If last year’s festival boasted of quality films like Jeffrey Jeturian‘s Bridal Shower and Mark Meily’s Crying Ladies, this year’s festival, in terms of quality, is headed by Cesar Montano‘s intense drama entitled Panaghoy sa Suba or The Call of the River.

In spite of the controversies surrounding the selection process of the participating films in the 2004 Metro Manila Film Festival, with most serious filmmakers and art scholars complaining about the utter commercialist path that the festival had taken in recent years, a couple or so films still turn out to be a cut above the rest of the films in participation.

If last year’s festival boasted of quality films like Jeffrey Jeturian‘s Bridal Shower and Mark Meily’s Crying Ladies, this year’s festival, in terms of quality, is headed by Cesar Montano‘s intense drama entitled Panaghoy sa Suba or The Call of the River.

Panaghoy, lovingly shot in Bohol province in the Visayas, is Montano’s personal tribute to the beauty and culture of the said province, especially that area surrounded by the Loboc River. Aside from boasting of the wonderful sights and people of Bohol, the film also aims to revive the long inactive Visayan film industry. Utilizing Cebuano as predominant dialogue, Panaghoy is also an important film because it gives many insights about the Filipino – his history, values, and traits both good and bad. It also has an ideology that champions love for one’s native land.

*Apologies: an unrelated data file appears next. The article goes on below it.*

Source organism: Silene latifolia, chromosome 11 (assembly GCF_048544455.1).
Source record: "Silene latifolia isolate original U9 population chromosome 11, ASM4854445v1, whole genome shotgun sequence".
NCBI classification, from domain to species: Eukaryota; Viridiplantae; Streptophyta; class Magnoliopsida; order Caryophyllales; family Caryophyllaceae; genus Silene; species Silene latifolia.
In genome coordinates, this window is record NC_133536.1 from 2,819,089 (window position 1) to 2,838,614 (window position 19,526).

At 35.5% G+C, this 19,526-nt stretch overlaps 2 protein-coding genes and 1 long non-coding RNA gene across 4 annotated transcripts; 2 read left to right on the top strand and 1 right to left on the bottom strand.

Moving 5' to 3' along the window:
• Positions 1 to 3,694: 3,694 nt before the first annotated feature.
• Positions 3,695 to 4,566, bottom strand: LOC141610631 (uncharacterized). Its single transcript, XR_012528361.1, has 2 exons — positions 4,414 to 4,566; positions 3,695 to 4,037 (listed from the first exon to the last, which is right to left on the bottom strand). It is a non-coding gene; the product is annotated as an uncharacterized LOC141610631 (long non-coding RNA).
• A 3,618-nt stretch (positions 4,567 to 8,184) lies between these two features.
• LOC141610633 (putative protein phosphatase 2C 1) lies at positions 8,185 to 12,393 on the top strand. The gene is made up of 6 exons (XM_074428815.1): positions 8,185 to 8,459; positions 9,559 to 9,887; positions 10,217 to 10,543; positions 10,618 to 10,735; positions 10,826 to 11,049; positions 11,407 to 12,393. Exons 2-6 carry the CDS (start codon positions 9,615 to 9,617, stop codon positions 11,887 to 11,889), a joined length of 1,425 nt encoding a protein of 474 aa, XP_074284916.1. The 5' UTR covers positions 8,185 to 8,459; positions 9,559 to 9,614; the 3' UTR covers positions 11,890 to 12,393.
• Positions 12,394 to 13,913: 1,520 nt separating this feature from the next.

This period drama is set in the 1940’s. Cesar Montano, who is lead actor, producer, and director in the film, plays Duroy, a young man who earns as a boatman, servicing those people who need to cross from one end of the river to the next. He is the eldest son of a sickly mother played by Daria Ramirez and father to two of his siblings – Ibo and Bikay, as their father had already deserted the family. Duroy is in love with Iset, a native lass effortelssly acted out by Juliana Palermo. Iset is daughter to a greedy father and a materialistic aunt. Though harboring the same romantic sentiments for Duroy, Iset also entertains, upon the prodding of her aunt, American John Smith, the abusive owner of a Nipa business in the barrio. Smith, excessively jealous of any man who would even dare speak with Iset, fires Ibo from the Nipa factory, causing the latter to avenge the injustice done to him. Unfortunately, Ibo dies as a result of a violent confrontation with Smith.

Furthermore, the barrio’s status quo is demolished with the arrival of the Japanese, forcing John Smith to flee for his life. Upon the presence of the new invaders, the barrio’s men organize a guerilla movement and flee to the mountains. The leader of the Japanese invaders, played by Jacky Woo, commands his men not to resort to any form of violece unless needed. His and Iset’s path crosses when the latter’s father is detained in the garrison when fishing dynamites were found under his possession. The Japanese leader falls in love with Iset, much to the joy of Iset’s aunt, who swore to never give her niece away for a starving local. However, when Iset witnesses the execution of the town priest, she turns against her family and flees to the mountains to join the guerilla movement.